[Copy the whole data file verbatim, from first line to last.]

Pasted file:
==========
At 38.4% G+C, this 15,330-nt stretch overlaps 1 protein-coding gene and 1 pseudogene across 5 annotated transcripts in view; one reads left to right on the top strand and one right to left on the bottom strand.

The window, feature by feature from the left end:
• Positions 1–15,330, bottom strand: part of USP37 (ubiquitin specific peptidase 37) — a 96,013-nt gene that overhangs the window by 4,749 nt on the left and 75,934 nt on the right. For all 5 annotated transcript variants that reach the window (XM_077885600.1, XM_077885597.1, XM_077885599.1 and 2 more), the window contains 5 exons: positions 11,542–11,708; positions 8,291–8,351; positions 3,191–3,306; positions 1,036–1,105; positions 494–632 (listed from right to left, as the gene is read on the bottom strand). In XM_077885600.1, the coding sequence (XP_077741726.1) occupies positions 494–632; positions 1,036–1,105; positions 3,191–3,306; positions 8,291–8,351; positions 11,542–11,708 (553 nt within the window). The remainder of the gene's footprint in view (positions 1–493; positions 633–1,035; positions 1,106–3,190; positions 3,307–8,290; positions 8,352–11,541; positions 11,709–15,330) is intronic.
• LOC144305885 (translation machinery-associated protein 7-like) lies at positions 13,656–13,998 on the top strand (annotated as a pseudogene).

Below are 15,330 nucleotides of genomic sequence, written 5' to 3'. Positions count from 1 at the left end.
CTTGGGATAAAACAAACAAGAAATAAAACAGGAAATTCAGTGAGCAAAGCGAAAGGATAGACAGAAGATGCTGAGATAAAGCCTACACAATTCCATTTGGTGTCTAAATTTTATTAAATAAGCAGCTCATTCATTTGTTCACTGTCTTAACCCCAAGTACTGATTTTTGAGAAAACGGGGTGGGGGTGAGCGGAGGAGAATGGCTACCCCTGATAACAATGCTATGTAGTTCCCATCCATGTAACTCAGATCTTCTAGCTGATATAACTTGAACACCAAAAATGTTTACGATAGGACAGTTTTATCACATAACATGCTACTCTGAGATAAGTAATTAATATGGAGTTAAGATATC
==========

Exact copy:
At 38.4% G+C, this 15,330-nt stretch overlaps 1 protein-coding gene and 1 pseudogene across 5 annotated transcripts in view; one reads left to right on the top strand and one right to left on the bottom strand.

The window, feature by feature from the left end:
• Positions 1–15,330, bottom strand: part of USP37 (ubiquitin specific peptidase 37) — a 96,013-nt gene that overhangs the window by 4,749 nt on the left and 75,934 nt on the right. For all 5 annotated transcript variants that reach the window (XM_077885600.1, XM_077885597.1, XM_077885599.1 and 2 more), the window contains 5 exons: positions 11,542–11,708; positions 8,291–8,351; positions 3,191–3,306; positions 1,036–1,105; positions 494–632 (listed from right to left, as the gene is read on the bottom strand). In XM_077885600.1, the coding sequence (XP_077741726.1) occupies positions 494–632; positions 1,036–1,105; positions 3,191–3,306; positions 8,291–8,351; positions 11,542–11,708 (553 nt within the window). The remainder of the gene's footprint in view (positions 1–493; positions 633–1,035; positions 1,106–3,190; positions 3,307–8,290; positions 8,352–11,541; positions 11,709–15,330) is intronic.
• LOC144305885 (translation machinery-associated protein 7-like) lies at positions 13,656–13,998 on the top strand (annotated as a pseudogene).

Below are 15,330 nucleotides of genomic sequence, written 5' to 3'. Positions count from 1 at the left end.
CTTGGGATAAAACAAACAAGAAATAAAACAGGAAATTCAGTGAGCAAAGCGAAAGGATAGACAGAAGATGCTGAGATAAAGCCTACACAATTCCATTTGGTGTCTAAATTTTATTAAATAAGCAGCTCATTCATTTGTTCACTGTCTTAACCCCAAGTACTGATTTTTGAGAAAACGGGGTGGGGGTGAGCGGAGGAGAATGGCTACCCCTGATAACAATGCTATGTAGTTCCCATCCATGTAACTCAGATCTTCTAGCTGATATAACTTGAACACCAAAAATGTTTACGATAGGACAGTTTTATCACATAACATGCTACTCTGAGATAAGTAATTAATATGGAGTTAAGATATC